If you have problems with extreme sweating, you're not alone. As Dr. Pixie McKenna from British medical show Embarrassing Bodies explains, 1-5% of people have it—and even if you don't, you should probably know these 9 things about sweat anyway.1. Extreme sweating is called hyperhidrosis
It's phenomenally common. 1-5% of the population have hyperhidrosis which is where you sweat excessively. It can come on in your teens or in your twenties, but it generally tends to stay with you pretty much most of your adult life. It's a big problem. Physically it's annoying and you end up having to do lots of washing, you choose what you wear [specifically] etc etc, but also I think psychologically, you're immediately on the back foot.2. Normally we should produce 1 liter of sweat a day
Sweat is basically our way of regulating our temperature. We all have to sweat. Anybody that says they don't sweat, they do. Sweat is sodium chloride—it's sweat and water, essentially. We normally produce about a litre a day—in extreme circumstances you might produce 5 liters if you were in the desert or something like that.3. Sweat doesn't smell
There's a misconception that sweat smells—it doesn't. It only smells when it dries onto things, and then bacteria come and join the party. So if it's under your arm and it dries in, germs come and that's when it smells. The same if it's dried into your clothes—no amount of spraying things onto the sweat will get rid of the smell, you have to actually get rid of the sweat.4. Over-sweating is due to a problem with your internal thermostat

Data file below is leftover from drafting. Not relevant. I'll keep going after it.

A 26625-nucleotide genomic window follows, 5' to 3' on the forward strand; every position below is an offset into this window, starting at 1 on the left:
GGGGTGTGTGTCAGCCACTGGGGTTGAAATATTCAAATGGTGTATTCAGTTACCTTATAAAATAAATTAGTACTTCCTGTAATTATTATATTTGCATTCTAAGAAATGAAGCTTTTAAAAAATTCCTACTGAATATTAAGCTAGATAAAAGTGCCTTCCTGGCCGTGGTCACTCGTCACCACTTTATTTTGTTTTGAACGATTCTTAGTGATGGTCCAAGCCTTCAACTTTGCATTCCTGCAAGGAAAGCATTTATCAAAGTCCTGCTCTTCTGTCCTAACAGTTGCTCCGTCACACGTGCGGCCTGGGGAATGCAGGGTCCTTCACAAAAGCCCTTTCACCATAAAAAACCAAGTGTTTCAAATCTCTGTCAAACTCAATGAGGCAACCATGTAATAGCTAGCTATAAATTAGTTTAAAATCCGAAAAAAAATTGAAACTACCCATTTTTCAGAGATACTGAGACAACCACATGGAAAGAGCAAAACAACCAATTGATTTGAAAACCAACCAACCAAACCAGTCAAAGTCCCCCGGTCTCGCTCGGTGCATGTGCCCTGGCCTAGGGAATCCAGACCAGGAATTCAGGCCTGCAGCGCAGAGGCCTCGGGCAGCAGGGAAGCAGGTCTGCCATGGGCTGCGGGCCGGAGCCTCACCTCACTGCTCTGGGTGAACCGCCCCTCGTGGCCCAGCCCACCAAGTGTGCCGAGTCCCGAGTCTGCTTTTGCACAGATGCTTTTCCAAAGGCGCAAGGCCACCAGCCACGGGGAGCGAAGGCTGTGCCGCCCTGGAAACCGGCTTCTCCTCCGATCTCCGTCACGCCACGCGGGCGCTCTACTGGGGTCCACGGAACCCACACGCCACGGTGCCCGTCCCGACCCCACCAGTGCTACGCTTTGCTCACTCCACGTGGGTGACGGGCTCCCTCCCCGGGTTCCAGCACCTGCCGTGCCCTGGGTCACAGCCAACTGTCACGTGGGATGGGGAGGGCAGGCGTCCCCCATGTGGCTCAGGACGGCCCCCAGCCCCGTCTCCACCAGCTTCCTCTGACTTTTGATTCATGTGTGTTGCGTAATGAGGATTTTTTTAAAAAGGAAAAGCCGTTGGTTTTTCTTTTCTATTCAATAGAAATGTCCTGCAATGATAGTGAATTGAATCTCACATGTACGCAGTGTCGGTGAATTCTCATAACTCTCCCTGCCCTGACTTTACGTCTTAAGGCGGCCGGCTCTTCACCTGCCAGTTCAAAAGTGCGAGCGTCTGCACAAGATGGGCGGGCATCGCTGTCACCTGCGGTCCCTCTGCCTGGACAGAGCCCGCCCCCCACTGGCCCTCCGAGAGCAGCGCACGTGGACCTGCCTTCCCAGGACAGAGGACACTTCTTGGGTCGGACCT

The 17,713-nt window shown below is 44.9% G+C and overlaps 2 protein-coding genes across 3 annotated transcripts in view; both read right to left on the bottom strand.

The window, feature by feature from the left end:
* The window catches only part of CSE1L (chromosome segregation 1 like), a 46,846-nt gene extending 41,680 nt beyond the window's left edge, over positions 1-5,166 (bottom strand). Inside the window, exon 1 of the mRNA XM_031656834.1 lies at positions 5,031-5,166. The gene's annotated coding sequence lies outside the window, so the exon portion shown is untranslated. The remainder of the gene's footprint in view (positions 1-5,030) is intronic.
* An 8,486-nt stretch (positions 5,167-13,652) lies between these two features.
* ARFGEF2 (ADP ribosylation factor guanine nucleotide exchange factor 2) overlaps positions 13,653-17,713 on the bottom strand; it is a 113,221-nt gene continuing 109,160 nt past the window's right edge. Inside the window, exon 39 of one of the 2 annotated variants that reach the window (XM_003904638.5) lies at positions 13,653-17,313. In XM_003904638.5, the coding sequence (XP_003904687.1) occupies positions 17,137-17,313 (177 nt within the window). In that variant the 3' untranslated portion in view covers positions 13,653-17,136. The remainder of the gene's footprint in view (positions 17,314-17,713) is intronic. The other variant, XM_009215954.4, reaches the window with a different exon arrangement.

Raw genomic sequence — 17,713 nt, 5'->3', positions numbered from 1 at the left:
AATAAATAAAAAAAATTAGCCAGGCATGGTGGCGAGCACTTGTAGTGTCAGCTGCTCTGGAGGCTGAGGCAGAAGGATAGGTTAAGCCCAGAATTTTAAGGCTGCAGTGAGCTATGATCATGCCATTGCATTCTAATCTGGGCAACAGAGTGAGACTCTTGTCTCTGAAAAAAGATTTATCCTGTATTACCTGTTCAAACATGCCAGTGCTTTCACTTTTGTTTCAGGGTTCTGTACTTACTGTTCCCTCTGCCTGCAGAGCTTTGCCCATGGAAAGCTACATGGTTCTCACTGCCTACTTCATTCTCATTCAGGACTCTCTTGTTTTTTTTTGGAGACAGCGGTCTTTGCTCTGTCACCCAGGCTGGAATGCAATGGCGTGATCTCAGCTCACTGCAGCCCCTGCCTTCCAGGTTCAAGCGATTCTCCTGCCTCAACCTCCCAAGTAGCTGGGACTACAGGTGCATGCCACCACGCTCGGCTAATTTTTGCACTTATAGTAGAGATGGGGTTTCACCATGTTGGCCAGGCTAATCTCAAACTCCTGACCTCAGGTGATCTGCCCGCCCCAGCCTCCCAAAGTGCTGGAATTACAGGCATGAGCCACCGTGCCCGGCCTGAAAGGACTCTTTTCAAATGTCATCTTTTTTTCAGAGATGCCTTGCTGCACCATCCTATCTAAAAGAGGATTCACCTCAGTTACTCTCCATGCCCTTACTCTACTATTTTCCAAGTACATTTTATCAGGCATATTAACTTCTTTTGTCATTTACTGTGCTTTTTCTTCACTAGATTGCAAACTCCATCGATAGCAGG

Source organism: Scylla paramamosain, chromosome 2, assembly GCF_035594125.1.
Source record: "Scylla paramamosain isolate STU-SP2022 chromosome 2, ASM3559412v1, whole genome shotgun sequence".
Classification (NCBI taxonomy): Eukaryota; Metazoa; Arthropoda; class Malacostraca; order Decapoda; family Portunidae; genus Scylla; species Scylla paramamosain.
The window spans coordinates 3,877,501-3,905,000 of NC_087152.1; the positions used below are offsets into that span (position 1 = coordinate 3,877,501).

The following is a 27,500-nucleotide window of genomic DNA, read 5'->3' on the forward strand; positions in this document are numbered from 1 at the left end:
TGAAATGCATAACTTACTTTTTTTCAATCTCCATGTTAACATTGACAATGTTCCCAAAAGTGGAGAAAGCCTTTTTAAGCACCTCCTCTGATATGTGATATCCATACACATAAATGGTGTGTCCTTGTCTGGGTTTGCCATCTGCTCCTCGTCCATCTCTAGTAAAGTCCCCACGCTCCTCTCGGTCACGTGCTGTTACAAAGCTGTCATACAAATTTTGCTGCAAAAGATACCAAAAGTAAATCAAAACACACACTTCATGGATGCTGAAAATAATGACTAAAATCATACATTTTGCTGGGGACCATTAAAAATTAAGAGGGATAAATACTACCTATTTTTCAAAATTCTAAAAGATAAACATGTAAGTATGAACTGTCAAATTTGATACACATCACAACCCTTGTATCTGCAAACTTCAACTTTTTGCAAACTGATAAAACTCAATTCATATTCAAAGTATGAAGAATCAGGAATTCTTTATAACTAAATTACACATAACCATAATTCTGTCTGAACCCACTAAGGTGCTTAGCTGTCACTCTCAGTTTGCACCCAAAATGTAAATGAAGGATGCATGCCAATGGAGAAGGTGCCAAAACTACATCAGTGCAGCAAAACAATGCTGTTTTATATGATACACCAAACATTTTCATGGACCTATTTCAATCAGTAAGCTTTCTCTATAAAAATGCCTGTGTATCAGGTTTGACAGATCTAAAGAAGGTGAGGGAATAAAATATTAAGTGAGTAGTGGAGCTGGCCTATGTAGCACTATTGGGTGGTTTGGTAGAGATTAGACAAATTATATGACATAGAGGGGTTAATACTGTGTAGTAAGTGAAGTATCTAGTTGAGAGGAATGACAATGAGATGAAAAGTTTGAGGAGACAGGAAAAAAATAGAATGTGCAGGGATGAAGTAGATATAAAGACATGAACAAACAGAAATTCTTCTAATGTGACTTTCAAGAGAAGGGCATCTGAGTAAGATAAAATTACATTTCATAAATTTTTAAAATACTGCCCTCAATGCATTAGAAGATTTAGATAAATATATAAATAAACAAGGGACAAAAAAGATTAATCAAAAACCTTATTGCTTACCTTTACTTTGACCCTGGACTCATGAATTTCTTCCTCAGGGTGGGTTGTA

People who have hyperhidrosis just seem to have an issue with their thermostat. Their thermostat is misinterpreting signals, so your sympathetic nervous system—which is the one that drives lots of stressful situations—is misinterpreting, misreading and misfiring, [in turn] producing excessive amounts of sweat when really another human might produce much less
5. Sweating could be a sign of an underlying health problem
Aside from having hyperhidrosis for no apparent reason, there are a group of people who will sweat uncontrollably because they have an underlying medical condition. They have a thyroid problem, they might have diabetes, Parkinsons disease makes them sweat more than the average person.
Oversweating could be a symptom of something else. Then there are particular sweating issues – like night sweats, which we see in patients who have anxiety or take certain medication, we see in patients who have lymphoma or malaria. That's a different type of sweating.
People tend to use deodorants, but all that's going to do is neutralize the smell, that's not going to stop you from sweating. That's a basic message the public just doesn't seem to understand. The key ingredient [in antiperspirants is] the aluminium chloride which is key because it puts a little plug in the sweat glands and that stops you from sweating.